I have a query that runs quite slow (see below). While searching for a way to improve it we found that the query runs about ten times faster if we replaced the LEFT OUTER JOIN with LEFT HASH JOIN

The result seems to be the same. Is it? In what cases wont it return the same result? What difference are there? Is there something that i should look out for when running a LEFT HASH JOIN instead of a LEFT OUTER JOIN?

The [ABC].[ExternalTable] table in the query is a view on a different server that i have added as a external table

SELECT t.foo, t.bar, t.data
FROM [dbo].[Table] as t
LEFT OUTER JOIN [ABC].[ExternalTable] as s ON s.foo = t.foo and s.bar = t.bar and s.data = t.data
WHERE s.foo is null and s.bar IS NULL and s.data IS NULL
  • Can you provide the relevant indexes/datatypes/keys?
    – user212533
    Oct 7, 2020 at 18:32

3 Answers 3


Semantically, both queries are the same. The LOOP versus the HASH simply tells SQL Server which option to use to return results. If you run the query without LOOP or HASH, SQL Server may pick either of those options, depending on which it thinks will perform best. Both options return identical results by design. To put it slightly differently1, the keywords HASH and LOOP in this case are what is known as join hints, one of the three kinds of hints in Transact-SQL. To confuse you even more, you can also specify a join hint as a query hint, though the effect is not necessarily the same in both cases. Be aware that providing these kinds of join hints implies a FORCE ORDER hint, which specifies that the join order indicated by the query syntax is preserved during query optimization (see Paul's answer below for further details).

SQL Server uses statistics on each table in the query to make an informed choice about what kind of physical operation to take with for each JOIN in the T-SQL query statement.

In this case, since [ExternalTable] is a view referenced through a linked server, SQL Server probably expects there to be 1 row in the table - i.e. it has no idea how many rows to expect.

You can either add a join hint to your query to force a merge join, or simply copy rows from [ExternalTable] into a local #temp table with a clustered index, then run the query against that.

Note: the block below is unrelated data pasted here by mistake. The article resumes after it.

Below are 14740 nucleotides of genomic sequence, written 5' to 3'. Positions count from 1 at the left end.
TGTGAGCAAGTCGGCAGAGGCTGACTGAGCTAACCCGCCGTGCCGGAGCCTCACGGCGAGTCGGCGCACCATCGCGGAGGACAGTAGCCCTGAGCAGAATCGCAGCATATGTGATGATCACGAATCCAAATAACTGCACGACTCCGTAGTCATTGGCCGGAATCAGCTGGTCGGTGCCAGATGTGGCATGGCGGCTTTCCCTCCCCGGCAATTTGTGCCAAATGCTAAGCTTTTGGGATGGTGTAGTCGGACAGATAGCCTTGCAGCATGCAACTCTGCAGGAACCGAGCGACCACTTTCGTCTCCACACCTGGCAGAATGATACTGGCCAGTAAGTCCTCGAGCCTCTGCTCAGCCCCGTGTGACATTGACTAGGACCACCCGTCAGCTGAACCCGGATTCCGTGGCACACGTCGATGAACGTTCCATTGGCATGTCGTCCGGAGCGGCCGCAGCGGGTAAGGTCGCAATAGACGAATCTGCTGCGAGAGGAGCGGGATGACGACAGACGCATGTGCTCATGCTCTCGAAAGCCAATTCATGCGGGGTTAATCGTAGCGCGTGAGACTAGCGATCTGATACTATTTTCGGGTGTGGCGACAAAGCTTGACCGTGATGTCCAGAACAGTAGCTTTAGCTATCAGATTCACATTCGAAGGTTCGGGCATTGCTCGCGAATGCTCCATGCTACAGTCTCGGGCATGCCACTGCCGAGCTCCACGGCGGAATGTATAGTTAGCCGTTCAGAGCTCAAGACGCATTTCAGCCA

The full syntax for the hash join would be:

LEFT OUTER HASH JOIN [ABC].[ExternalTable] s ON s.foot = t.foo .....

The version with the HASH in the join statement is allowing SQL Server to choose the join type, and in your particular case it's most likely choosing a LOOP join, which you could force with:

LEFT OUTER LOOP JOIN [ABC].[ExternalTable] s ON s.foot = t.foo .....

I typically would not recommend specifying the join type since most of the time SQL Server is very capable of choosing the most appropriate style of join operator.

1 - thanks Andriy for the wording here.


I'd just like to add a bit to the other answers and comments here:

You are comparing apples to oranges.

OUTER is a logical join operator. It specifies that you have a side from which you want to preserve rows. Hence the need to say LEFT or RIGHT. It is OK to leave out the word OUTER, meaning LEFT JOIN is the same as saying LEFT OUTER JOIN.

HASH is a directive to SQL Server specifying how to perform whatever join you asked for (left join, for instance). We avoid hints in general, leaving it up to the optimizer to decide how to do it. The optimizer in turn relies on things like statistics to try to come up with the best way to perform what you asked for. One disadvantage of overriding the optimizer is that the optimizer has less freedom to adjust to when things changes, like more data in one of the tables, or that you added or removed an index.

So, saying LEFT HASH JOIN is the very same as saying LEFT OUTER HASH JOIN. The word OUTER is optional.


Is there something that I should look out for when running a LEFT HASH JOIN instead of a LEFT OUTER JOIN?

Yes. Using a join hint like LEFT HASH JOIN forces the join order for tables specified in the query. It forces the optimizer to join the tables in textual order, just as if you had also added OPTION (FORCE ORDER).

Using a join hint has all the same effects as FORCE ORDER, including disabling the repositioning of aggregates, and introducing partial aggregates.

Be extremely careful with join hints. They restrict the query optimizer a lot more than most people realize.

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